03/30/2010 05:12 am ET | Updated May 25, 2011

When The "Fellow Behind The Tree" Does Not Pay His Fair Share

On Tuesday, voters in Oregon overwhelmingly passed ballot initiatives approving modest tax increases on high-income earning individuals and businesses. Despite hyperbolic claims made by anti-tax activists that Americans would find such increases unpalatable, such an outcome in a historically anti-tax state, may signal that some Americans are open to increasing taxes in order to rescue cash-strapped governments from serious financial calamity.

Predictably, anti-tax groups reacted bitterly to the election results. The Washington, D.C.-based Tax Foundation, for example, responded by referencing the late Senator Russell Long, an ardently pro-business Democrat known for championing taxpayer-funded loopholes for oil and gas interests, who famously characterized tax reform as meaning, "Don't tax you. Don't tax me. Tax the fellow behind the tree."

Anti-tax crusaders claim that such tax increases amount to class warfare and unjustly go after the rich. They ignore, however, any consideration of the state's regressive tax system. An analysis by the Institute on Taxation & Economic Policy shows that in Oregon, like in many other states, those in the lowest 20th percentile pay a higher share of their incomes towards taxes than those in the top 1%.

The inequity is even more pronounced in the business sector. In an interview with Media Matters Action, Charles Sheketoff, executive director of the Oregon Center for Public Policy, points out that the way Oregon apportions corporate profits is a big part of the problem. The state uses a "single-sales factor" formula to determine the extent to which the profits of multistate corporations such as Intel or Nike are taxed by Oregon.

Under this scheme, explains Sheketoff, "only in-state sales relative to all US sales matter in determining how much of a company's profits are apportioned to and thus taxable by Oregon." Nike's extensive property and payroll in the state no longer counts in calculating how much of their US profits Oregon gets to tax.

The formula is highly profitable for Nike, but comes at the expense of smaller businesses in the state. To illustrate the point, OCPP conservatively estimated that in 1986 about 2% of Nike's sales, 75% of its property and 50% of its payroll was in Oregon. Under the former and more standard equal weighed system of taxation, more than 42% of the company's profits would have been subject to the state's corporate tax rate. But under the "single-sales factor" formula, only 2% of profits would be eligible to be taxed.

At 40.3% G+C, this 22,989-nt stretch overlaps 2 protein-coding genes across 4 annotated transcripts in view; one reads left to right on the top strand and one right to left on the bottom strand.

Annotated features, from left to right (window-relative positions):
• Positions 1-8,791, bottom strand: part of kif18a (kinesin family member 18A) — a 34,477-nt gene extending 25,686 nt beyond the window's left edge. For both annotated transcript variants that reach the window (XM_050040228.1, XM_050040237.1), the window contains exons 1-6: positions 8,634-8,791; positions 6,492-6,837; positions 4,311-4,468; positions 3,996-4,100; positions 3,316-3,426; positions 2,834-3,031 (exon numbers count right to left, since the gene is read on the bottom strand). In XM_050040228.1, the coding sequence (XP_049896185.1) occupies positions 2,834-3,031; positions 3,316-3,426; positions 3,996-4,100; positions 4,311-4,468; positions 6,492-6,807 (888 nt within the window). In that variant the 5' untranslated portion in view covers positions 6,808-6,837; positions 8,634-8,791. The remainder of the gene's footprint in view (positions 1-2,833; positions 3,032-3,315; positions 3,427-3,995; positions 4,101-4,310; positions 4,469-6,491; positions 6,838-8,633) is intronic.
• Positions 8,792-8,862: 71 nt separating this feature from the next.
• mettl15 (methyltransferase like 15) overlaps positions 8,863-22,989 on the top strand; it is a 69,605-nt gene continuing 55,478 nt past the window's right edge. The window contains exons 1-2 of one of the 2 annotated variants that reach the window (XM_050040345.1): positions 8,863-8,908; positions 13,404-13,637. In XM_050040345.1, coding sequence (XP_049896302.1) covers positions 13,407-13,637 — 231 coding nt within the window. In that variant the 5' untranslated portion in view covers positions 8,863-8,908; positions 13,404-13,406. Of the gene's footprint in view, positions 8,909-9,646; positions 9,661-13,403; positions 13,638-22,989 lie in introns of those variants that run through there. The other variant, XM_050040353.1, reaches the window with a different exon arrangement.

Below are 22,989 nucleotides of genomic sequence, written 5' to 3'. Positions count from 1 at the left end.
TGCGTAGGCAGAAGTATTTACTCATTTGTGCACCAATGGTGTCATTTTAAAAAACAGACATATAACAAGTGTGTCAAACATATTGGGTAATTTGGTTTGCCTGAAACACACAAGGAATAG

That would translate into a savings of more than $22 million dollars for the giant multinational company under this hypothetical example. $22 million that must either be found elsewhere (taxes) or offset by cuts to vital social services, such as education.

Intel, the world's largest chipmaker, and the largest private employer in the state, according to Sheketoff, likely has been paying $10 a year, and now under the measure voters approved on Tuesday will pay between $150 and $100,000 a year in taxes, down from the $50 million they paid in the mid- to late-1990s. "I wouldn't be surprised if they get away paying just $150. They could show us the returns to prove otherwise," said Sheketoff. So much for fairness.

The approved measures do nothing to deal with the systemic discrepancies and corporate loopholes that exist. In fact, despite the modest tax increase, the top 1% will continue to pay the smallest share of income to state and local taxes.

But it is a step in the right direction. Starting to address such blatantly unfair tax formulations may indeed be a case of voters wanting the "fellow behind the tree" to be taxed. But the fact remains that the fellow in question, and often the giant multinational company that he runs, simply does not pay his fair share. Not even close.

Oregonians listened to their impulses and decided that saving vital state services would be worth the modest tax increases that impact a very small minority, many of whom currently do not pay their fair share.

More states should follow suit.

Crossposted at Media Matters Action Network

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